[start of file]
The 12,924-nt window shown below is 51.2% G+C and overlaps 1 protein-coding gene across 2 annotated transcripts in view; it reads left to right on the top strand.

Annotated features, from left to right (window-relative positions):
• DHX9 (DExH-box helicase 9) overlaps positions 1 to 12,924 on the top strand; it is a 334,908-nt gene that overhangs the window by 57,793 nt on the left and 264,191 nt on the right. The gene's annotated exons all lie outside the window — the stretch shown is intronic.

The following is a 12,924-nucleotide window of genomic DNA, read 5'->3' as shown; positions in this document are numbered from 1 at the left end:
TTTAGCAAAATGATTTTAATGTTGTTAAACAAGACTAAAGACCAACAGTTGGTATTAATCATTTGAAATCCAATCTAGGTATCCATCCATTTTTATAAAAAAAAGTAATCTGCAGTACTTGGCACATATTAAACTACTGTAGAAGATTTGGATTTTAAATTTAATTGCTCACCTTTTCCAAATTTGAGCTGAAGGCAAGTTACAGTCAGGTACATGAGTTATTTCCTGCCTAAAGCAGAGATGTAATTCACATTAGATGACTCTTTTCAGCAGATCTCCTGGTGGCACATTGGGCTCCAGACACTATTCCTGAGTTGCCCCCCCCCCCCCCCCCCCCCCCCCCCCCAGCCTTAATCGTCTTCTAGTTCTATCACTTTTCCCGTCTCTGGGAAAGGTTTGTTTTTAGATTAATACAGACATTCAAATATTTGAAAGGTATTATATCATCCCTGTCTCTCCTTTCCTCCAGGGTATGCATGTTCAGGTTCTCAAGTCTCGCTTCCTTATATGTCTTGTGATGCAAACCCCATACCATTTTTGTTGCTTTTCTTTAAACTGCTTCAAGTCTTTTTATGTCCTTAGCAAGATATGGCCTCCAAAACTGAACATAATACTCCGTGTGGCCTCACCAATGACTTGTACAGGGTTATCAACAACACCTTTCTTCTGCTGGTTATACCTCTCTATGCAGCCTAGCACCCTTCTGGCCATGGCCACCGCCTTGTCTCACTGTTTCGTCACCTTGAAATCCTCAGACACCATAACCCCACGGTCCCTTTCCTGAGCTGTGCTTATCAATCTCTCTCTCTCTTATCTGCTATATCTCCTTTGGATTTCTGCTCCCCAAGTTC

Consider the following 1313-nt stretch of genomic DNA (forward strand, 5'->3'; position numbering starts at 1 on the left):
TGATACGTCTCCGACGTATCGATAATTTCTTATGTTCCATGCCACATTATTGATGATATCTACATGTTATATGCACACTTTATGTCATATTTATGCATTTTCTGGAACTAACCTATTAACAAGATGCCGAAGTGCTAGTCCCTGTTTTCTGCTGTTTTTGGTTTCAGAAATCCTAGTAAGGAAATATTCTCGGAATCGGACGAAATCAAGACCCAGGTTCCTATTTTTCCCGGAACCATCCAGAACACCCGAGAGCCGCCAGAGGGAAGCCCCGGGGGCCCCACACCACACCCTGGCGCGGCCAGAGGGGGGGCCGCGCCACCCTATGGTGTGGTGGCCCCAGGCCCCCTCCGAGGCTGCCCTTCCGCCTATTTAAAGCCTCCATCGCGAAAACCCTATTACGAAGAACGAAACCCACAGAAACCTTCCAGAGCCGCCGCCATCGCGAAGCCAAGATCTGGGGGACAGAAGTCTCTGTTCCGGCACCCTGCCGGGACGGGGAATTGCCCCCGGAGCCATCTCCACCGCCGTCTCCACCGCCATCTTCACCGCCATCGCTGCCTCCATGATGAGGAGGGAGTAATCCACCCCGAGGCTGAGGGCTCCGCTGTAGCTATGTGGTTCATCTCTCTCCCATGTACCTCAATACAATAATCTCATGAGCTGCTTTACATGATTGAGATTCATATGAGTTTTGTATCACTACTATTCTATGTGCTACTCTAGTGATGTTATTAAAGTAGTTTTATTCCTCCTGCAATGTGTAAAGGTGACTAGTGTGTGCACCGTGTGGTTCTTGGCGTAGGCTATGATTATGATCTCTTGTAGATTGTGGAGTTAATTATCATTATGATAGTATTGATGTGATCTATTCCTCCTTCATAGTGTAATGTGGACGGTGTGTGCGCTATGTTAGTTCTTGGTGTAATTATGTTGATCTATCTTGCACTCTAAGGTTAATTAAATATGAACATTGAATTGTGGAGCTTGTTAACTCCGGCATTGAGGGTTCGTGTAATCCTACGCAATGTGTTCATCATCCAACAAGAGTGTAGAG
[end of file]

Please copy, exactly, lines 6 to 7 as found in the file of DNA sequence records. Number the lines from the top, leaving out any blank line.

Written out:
Consider the following 1313-nt stretch of genomic DNA (forward strand, 5'->3'; position numbering starts at 1 on the left):
TGATACGTCTCCGACGTATCGATAATTTCTTATGTTCCATGCCACATTATTGATGATATCTACATGTTATATGCACACTTTATGTCATATTTATGCATTTTCTGGAACTAACCTATTAACAAGATGCCGAAGTGCTAGTCCCTGTTTTCTGCTGTTTTTGGTTTCAGAAATCCTAGTAAGGAAATATTCTCGGAATCGGACGAAATCAAGACCCAGGTTCCTATTTTTCCCGGAACCATCCAGAACACCCGAGAGCCGCCAGAGGGAAGCCCCGGGGGCCCCACACCACACCCTGGCGCGGCCAGAGGGGGGGCCGCGCCACCCTATGGTGTGGTGGCCCCAGGCCCCCTCCGAGGCTGCCCTTCCGCCTATTTAAAGCCTCCATCGCGAAAACCCTATTACGAAGAACGAAACCCACAGAAACCTTCCAGAGCCGCCGCCATCGCGAAGCCAAGATCTGGGGGACAGAAGTCTCTGTTCCGGCACCCTGCCGGGACGGGGAATTGCCCCCGGAGCCATCTCCACCGCCGTCTCCACCGCCATCTTCACCGCCATCGCTGCCTCCATGATGAGGAGGGAGTAATCCACCCCGAGGCTGAGGGCTCCGCTGTAGCTATGTGGTTCATCTCTCTCCCATGTACCTCAATACAATAATCTCATGAGCTGCTTTACATGATTGAGATTCATATGAGTTTTGTATCACTACTATTCTATGTGCTACTCTAGTGATGTTATTAAAGTAGTTTTATTCCTCCTGCAATGTGTAAAGGTGACTAGTGTGTGCACCGTGTGGTTCTTGGCGTAGGCTATGATTATGATCTCTTGTAGATTGTGGAGTTAATTATCATTATGATAGTATTGATGTGATCTATTCCTCCTTCATAGTGTAATGTGGACGGTGTGTGCGCTATGTTAGTTCTTGGTGTAATTATGTTGATCTATCTTGCACTCTAAGGTTAATTAAATATGAACATTGAATTGTGGAGCTTGTTAACTCCGGCATTGAGGGTTCGTGTAATCCTACGCAATGTGTTCATCATCCAACAAGAGTGTAGAG